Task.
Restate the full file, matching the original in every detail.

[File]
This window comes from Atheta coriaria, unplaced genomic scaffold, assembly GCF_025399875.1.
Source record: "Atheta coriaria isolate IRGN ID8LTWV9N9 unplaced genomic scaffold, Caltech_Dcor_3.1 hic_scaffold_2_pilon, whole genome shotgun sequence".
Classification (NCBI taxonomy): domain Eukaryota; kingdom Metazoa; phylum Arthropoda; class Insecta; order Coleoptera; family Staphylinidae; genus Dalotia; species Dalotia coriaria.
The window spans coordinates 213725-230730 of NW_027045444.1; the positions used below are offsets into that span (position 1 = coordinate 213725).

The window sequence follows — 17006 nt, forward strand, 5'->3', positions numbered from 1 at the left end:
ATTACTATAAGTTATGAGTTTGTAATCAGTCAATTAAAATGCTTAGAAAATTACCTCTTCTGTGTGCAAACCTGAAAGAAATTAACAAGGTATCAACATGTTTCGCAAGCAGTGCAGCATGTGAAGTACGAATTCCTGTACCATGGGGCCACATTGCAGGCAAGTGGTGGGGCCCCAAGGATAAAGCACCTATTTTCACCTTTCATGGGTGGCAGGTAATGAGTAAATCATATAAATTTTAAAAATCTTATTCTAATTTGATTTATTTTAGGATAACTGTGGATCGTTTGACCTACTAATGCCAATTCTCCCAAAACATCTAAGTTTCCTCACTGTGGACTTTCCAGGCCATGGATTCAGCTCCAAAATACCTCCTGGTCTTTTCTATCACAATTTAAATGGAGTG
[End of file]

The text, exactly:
This window comes from Atheta coriaria, unplaced genomic scaffold, assembly GCF_025399875.1.
Source record: "Atheta coriaria isolate IRGN ID8LTWV9N9 unplaced genomic scaffold, Caltech_Dcor_3.1 hic_scaffold_2_pilon, whole genome shotgun sequence".
Classification (NCBI taxonomy): domain Eukaryota; kingdom Metazoa; phylum Arthropoda; class Insecta; order Coleoptera; family Staphylinidae; genus Dalotia; species Dalotia coriaria.
The window spans coordinates 213725-230730 of NW_027045444.1; the positions used below are offsets into that span (position 1 = coordinate 213725).

The window sequence follows — 17006 nt, forward strand, 5'->3', positions numbered from 1 at the left end:
ATTACTATAAGTTATGAGTTTGTAATCAGTCAATTAAAATGCTTAGAAAATTACCTCTTCTGTGTGCAAACCTGAAAGAAATTAACAAGGTATCAACATGTTTCGCAAGCAGTGCAGCATGTGAAGTACGAATTCCTGTACCATGGGGCCACATTGCAGGCAAGTGGTGGGGCCCCAAGGATAAAGCACCTATTTTCACCTTTCATGGGTGGCAGGTAATGAGTAAATCATATAAATTTTAAAAATCTTATTCTAATTTGATTTATTTTAGGATAACTGTGGATCGTTTGACCTACTAATGCCAATTCTCCCAAAACATCTAAGTTTCCTCACTGTGGACTTTCCAGGCCATGGATTCAGCTCCAAAATACCTCCTGGTCTTTTCTATCACAATTTAAATGGAGTG